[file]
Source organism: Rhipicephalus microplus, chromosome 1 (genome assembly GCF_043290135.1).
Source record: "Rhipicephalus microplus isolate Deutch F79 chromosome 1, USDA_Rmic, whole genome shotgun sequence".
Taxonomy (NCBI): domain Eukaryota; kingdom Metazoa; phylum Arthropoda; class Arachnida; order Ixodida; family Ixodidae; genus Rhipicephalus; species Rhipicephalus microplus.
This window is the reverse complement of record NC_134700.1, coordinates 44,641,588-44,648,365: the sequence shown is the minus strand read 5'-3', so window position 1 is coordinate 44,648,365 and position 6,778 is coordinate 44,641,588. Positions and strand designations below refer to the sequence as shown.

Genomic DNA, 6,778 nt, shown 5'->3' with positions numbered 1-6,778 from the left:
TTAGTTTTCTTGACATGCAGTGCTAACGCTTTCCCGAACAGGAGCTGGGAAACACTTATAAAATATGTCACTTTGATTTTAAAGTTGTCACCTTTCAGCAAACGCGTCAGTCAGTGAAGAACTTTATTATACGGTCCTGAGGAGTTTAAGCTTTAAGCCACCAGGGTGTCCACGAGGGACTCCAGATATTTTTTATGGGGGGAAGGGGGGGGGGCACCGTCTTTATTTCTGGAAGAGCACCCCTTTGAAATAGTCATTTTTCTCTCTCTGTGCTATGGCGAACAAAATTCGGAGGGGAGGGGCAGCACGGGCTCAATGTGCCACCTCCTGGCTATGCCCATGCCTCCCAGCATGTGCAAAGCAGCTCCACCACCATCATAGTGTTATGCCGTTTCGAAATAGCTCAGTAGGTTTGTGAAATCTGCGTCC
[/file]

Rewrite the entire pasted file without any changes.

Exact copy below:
Source organism: Rhipicephalus microplus, chromosome 1 (genome assembly GCF_043290135.1).
Source record: "Rhipicephalus microplus isolate Deutch F79 chromosome 1, USDA_Rmic, whole genome shotgun sequence".
Taxonomy (NCBI): domain Eukaryota; kingdom Metazoa; phylum Arthropoda; class Arachnida; order Ixodida; family Ixodidae; genus Rhipicephalus; species Rhipicephalus microplus.
This window is the reverse complement of record NC_134700.1, coordinates 44,641,588-44,648,365: the sequence shown is the minus strand read 5'-3', so window position 1 is coordinate 44,648,365 and position 6,778 is coordinate 44,641,588. Positions and strand designations below refer to the sequence as shown.

Genomic DNA, 6,778 nt, shown 5'->3' with positions numbered 1-6,778 from the left:
TTAGTTTTCTTGACATGCAGTGCTAACGCTTTCCCGAACAGGAGCTGGGAAACACTTATAAAATATGTCACTTTGATTTTAAAGTTGTCACCTTTCAGCAAACGCGTCAGTCAGTGAAGAACTTTATTATACGGTCCTGAGGAGTTTAAGCTTTAAGCCACCAGGGTGTCCACGAGGGACTCCAGATATTTTTTATGGGGGGAAGGGGGGGGGGCACCGTCTTTATTTCTGGAAGAGCACCCCTTTGAAATAGTCATTTTTCTCTCTCTGTGCTATGGCGAACAAAATTCGGAGGGGAGGGGCAGCACGGGCTCAATGTGCCACCTCCTGGCTATGCCCATGCCTCCCAGCATGTGCAAAGCAGCTCCACCACCATCATAGTGTTATGCCGTTTCGAAATAGCTCAGTAGGTTTGTGAAATCTGCGTCC